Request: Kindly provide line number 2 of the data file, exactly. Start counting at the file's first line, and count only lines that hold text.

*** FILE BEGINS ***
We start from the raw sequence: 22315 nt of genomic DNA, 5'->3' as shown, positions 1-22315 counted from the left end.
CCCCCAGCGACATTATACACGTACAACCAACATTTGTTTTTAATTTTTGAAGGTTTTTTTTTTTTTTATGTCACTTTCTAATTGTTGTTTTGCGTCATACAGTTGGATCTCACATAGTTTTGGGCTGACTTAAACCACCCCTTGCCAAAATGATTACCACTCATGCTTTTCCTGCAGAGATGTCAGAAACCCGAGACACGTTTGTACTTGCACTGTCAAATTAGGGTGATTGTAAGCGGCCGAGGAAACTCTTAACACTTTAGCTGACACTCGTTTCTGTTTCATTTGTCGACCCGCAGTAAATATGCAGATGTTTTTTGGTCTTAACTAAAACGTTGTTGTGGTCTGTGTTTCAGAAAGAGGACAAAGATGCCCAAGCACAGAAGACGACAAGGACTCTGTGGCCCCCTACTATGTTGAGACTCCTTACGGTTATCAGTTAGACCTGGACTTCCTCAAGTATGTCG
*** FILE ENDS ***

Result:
CCCCCAGCGACATTATACACGTACAACCAACATTTGTTTTTAATTTTTGAAGGTTTTTTTTTTTTTTATGTCACTTTCTAATTGTTGTTTTGCGTCATACAGTTGGATCTCACATAGTTTTGGGCTGACTTAAACCACCCCTTGCCAAAATGATTACCACTCATGCTTTTCCTGCAGAGATGTCAGAAACCCGAGACACGTTTGTACTTGCACTGTCAAATTAGGGTGATTGTAAGCGGCCGAGGAAACTCTTAACACTTTAGCTGACACTCGTTTCTGTTTCATTTGTCGACCCGCAGTAAATATGCAGATGTTTTTTGGTCTTAACTAAAACGTTGTTGTGGTCTGTGTTTCAGAAAGAGGACAAAGATGCCCAAGCACAGAAGACGACAAGGACTCTGTGGCCCCCTACTATGTTGAGACTCCTTACGGTTATCAGTTAGACCTGGACTTCCTCAAGTATGTCG